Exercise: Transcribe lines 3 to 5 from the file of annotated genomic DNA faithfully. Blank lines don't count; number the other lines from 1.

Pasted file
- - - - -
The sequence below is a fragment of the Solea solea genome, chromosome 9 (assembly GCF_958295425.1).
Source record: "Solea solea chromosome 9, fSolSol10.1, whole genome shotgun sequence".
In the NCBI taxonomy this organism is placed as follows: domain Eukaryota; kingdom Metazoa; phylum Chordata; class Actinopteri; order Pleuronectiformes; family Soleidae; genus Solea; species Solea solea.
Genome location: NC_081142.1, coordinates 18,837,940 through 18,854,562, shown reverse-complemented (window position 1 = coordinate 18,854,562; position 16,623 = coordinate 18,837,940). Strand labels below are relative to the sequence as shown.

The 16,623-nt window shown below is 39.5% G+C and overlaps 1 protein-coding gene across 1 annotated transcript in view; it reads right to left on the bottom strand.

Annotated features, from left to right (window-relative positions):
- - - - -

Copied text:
In the NCBI taxonomy this organism is placed as follows: domain Eukaryota; kingdom Metazoa; phylum Chordata; class Actinopteri; order Pleuronectiformes; family Soleidae; genus Solea; species Solea solea.
Genome location: NC_081142.1, coordinates 18,837,940 through 18,854,562, shown reverse-complemented (window position 1 = coordinate 18,854,562; position 16,623 = coordinate 18,837,940). Strand labels below are relative to the sequence as shown.

The 16,623-nt window shown below is 39.5% G+C and overlaps 1 protein-coding gene across 1 annotated transcript in view; it reads right to left on the bottom strand.